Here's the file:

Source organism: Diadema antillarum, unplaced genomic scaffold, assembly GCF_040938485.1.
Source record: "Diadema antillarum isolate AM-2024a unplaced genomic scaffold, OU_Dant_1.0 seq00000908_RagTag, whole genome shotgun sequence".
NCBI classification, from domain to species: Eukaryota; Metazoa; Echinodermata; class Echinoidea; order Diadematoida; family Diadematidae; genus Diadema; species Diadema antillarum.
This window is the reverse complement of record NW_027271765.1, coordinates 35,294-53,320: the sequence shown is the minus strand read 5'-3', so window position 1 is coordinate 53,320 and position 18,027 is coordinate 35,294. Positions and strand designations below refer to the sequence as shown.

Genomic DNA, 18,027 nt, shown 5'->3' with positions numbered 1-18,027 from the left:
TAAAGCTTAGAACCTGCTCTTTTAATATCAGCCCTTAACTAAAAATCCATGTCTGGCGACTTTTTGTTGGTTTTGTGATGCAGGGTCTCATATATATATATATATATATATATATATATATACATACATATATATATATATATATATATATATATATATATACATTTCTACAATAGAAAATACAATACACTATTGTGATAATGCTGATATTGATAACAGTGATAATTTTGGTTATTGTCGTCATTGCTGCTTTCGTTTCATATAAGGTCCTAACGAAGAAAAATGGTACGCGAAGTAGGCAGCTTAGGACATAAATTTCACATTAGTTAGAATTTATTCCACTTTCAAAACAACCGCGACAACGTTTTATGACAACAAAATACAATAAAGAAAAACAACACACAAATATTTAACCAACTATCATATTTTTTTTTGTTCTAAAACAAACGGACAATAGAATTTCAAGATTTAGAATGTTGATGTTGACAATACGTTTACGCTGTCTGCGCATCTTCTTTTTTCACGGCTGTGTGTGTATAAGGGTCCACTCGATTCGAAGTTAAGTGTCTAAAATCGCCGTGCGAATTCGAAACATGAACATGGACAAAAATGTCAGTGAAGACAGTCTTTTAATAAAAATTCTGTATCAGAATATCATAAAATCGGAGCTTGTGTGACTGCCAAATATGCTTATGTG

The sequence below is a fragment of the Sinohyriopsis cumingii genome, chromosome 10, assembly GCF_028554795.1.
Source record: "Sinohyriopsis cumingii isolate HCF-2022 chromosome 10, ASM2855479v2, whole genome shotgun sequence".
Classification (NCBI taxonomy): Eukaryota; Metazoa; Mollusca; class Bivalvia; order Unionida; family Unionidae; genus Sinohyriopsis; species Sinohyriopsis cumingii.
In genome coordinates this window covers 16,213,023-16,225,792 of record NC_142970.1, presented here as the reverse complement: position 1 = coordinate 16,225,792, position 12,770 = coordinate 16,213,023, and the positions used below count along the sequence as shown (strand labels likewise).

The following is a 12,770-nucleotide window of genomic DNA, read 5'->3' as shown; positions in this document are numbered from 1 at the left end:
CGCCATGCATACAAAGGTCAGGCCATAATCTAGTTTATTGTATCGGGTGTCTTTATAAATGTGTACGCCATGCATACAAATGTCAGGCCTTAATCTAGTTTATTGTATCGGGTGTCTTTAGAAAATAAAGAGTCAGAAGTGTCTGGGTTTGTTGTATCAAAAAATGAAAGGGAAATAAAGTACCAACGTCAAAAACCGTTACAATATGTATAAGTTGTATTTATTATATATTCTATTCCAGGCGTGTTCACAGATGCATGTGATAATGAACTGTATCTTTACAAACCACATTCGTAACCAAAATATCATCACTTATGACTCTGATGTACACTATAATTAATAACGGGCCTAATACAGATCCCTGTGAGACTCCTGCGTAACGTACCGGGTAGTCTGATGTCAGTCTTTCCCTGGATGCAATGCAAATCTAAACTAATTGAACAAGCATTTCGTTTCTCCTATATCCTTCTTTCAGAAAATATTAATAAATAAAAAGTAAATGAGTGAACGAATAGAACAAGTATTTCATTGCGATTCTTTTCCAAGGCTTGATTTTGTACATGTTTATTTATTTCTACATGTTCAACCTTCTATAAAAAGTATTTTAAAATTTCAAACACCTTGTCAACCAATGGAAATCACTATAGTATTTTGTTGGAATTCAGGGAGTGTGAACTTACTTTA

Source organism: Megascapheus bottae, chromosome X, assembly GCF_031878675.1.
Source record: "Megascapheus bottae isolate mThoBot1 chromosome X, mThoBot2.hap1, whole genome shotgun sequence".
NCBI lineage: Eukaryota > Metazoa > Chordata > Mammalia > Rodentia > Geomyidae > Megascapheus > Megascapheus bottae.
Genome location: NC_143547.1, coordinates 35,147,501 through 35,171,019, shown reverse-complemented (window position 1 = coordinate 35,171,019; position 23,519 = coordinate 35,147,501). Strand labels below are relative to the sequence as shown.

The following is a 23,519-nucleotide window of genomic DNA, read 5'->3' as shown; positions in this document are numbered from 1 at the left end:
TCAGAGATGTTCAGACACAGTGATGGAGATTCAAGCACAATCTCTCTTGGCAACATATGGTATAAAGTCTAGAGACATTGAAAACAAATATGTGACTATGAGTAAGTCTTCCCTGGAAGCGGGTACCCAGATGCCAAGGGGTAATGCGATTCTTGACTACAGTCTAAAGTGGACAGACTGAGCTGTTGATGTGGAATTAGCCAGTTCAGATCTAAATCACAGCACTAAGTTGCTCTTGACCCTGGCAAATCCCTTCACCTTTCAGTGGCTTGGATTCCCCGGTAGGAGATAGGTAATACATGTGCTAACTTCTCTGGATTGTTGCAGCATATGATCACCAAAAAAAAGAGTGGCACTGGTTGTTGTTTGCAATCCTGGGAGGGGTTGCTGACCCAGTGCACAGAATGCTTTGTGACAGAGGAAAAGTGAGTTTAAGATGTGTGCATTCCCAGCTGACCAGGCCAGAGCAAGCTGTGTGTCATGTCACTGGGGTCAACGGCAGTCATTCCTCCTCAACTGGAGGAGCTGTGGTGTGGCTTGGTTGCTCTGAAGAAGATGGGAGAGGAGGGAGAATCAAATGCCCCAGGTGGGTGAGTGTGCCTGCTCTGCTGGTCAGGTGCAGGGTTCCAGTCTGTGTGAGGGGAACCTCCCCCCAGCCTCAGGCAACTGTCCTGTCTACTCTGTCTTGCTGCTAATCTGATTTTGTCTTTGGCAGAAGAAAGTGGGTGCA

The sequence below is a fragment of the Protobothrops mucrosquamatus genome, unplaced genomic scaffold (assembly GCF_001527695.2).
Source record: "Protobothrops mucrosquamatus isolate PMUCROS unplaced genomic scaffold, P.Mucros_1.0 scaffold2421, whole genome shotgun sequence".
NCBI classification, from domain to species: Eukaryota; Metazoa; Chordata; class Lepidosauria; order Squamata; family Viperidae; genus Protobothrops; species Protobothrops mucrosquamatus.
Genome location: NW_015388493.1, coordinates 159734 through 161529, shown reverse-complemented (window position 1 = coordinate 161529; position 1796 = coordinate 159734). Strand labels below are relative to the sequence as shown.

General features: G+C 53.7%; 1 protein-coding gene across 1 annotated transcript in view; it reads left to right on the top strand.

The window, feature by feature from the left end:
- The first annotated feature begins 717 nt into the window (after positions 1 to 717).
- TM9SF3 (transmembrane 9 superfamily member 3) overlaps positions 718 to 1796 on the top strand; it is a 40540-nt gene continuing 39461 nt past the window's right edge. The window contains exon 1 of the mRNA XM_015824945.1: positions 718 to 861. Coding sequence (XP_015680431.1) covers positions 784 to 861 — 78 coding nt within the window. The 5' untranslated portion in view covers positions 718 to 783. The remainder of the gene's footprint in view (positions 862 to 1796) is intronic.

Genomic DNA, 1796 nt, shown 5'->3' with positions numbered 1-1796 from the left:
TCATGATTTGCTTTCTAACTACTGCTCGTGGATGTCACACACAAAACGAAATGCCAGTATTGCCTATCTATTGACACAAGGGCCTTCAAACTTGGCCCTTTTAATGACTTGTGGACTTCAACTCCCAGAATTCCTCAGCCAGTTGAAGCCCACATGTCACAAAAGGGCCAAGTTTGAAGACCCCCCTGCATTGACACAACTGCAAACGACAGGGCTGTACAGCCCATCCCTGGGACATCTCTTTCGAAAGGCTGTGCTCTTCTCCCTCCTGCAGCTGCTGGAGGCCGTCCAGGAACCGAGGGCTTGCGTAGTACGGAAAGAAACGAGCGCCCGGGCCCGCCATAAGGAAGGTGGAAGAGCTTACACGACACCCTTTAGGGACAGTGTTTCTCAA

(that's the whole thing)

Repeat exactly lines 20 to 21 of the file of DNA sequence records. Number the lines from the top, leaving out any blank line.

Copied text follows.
Source record: "Protobothrops mucrosquamatus isolate PMUCROS unplaced genomic scaffold, P.Mucros_1.0 scaffold2421, whole genome shotgun sequence".
NCBI classification, from domain to species: Eukaryota; Metazoa; Chordata; class Lepidosauria; order Squamata; family Viperidae; genus Protobothrops; species Protobothrops mucrosquamatus.